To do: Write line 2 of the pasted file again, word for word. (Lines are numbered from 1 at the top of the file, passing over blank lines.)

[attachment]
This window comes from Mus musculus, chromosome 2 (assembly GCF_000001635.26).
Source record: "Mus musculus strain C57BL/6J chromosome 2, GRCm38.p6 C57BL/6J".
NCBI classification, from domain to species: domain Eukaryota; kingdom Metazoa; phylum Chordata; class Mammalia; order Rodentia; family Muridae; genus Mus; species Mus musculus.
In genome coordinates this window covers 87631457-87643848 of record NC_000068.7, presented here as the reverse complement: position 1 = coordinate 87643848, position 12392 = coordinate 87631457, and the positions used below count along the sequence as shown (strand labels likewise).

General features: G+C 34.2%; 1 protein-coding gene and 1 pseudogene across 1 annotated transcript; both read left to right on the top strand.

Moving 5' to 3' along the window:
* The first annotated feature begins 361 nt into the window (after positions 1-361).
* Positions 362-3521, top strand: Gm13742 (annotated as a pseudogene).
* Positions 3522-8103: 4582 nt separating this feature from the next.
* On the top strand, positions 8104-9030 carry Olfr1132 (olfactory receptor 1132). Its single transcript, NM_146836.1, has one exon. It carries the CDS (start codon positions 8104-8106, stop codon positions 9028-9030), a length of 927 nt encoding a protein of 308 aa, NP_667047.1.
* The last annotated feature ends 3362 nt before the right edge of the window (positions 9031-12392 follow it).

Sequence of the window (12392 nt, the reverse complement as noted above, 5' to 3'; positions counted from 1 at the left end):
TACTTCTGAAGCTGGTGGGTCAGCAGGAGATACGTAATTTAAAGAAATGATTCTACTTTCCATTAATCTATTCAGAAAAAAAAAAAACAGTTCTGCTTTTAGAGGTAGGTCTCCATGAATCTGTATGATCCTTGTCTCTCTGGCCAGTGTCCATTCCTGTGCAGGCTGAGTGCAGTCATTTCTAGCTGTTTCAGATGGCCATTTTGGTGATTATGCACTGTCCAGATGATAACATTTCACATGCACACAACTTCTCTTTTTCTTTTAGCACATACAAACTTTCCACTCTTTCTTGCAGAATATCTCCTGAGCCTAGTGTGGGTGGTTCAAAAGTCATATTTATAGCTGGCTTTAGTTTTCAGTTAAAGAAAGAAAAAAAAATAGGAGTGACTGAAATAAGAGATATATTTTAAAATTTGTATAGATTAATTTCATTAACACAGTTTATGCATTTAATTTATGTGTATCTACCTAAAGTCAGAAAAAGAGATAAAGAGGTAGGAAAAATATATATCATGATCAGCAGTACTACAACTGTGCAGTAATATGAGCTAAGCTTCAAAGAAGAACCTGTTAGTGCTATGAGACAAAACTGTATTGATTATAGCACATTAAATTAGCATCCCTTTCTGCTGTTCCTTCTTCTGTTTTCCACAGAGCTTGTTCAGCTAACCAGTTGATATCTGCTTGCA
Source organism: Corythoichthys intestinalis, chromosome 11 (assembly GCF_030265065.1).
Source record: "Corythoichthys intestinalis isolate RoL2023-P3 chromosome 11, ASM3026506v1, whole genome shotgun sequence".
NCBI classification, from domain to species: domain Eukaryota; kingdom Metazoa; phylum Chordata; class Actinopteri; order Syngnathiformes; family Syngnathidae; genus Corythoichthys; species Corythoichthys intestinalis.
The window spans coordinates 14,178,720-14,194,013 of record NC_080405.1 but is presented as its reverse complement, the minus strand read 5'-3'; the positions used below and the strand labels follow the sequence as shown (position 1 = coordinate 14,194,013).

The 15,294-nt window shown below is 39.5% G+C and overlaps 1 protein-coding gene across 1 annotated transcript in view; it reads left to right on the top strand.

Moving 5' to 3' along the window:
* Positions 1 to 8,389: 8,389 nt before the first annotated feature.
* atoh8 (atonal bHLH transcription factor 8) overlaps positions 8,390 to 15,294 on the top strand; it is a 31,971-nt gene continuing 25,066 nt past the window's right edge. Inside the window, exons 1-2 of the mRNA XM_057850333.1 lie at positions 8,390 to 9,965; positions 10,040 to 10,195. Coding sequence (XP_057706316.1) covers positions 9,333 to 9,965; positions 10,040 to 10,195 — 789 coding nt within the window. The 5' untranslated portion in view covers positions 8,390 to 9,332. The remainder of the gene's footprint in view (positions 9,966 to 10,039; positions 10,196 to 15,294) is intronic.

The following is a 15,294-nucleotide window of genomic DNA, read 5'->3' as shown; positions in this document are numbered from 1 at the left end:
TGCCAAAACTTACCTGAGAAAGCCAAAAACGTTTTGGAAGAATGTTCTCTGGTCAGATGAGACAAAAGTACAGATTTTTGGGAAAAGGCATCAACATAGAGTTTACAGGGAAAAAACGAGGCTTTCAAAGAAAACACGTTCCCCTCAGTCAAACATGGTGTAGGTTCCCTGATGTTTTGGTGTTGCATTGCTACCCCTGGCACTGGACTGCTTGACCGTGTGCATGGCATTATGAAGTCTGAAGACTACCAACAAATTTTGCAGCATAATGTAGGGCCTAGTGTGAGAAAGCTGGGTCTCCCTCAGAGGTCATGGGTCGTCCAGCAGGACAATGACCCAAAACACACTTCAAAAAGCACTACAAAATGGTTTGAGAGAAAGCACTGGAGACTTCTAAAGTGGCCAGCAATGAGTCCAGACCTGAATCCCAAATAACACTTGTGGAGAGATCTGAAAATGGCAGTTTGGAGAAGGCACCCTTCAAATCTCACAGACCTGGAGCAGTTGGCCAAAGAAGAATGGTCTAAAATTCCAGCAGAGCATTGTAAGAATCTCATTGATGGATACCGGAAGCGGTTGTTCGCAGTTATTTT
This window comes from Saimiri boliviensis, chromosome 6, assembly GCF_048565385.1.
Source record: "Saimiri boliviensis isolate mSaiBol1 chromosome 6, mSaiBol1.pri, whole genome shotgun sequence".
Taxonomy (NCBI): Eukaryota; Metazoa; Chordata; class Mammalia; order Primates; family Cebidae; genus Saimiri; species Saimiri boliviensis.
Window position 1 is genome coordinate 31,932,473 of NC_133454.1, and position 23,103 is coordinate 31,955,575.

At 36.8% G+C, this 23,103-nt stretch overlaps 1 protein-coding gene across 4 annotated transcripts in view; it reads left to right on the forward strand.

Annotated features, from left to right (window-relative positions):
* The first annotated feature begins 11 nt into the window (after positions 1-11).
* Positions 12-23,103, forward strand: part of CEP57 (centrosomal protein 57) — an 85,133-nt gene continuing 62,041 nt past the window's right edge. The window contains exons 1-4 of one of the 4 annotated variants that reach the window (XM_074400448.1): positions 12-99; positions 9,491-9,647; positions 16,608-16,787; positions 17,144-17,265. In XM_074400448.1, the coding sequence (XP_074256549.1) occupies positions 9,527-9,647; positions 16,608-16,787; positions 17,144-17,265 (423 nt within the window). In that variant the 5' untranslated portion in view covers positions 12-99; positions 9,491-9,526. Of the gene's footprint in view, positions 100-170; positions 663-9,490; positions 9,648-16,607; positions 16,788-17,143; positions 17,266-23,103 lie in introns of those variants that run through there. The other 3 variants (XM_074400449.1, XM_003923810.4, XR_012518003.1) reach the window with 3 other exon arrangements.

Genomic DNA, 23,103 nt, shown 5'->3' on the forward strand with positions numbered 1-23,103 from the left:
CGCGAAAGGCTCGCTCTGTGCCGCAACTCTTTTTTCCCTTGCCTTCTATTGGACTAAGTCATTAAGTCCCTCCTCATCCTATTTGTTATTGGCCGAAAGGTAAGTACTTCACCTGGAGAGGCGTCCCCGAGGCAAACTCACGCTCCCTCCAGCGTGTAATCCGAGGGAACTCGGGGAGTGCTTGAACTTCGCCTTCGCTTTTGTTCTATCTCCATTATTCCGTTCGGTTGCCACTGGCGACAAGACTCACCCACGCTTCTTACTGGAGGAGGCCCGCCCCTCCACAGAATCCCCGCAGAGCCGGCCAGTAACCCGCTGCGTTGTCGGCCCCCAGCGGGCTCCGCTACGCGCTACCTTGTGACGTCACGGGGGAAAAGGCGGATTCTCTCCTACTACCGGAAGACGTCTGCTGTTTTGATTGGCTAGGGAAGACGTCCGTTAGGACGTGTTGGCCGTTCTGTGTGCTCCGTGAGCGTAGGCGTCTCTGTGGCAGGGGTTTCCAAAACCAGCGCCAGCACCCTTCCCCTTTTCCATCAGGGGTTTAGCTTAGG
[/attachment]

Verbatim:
Source record: "Mus musculus strain C57BL/6J chromosome 2, GRCm38.p6 C57BL/6J".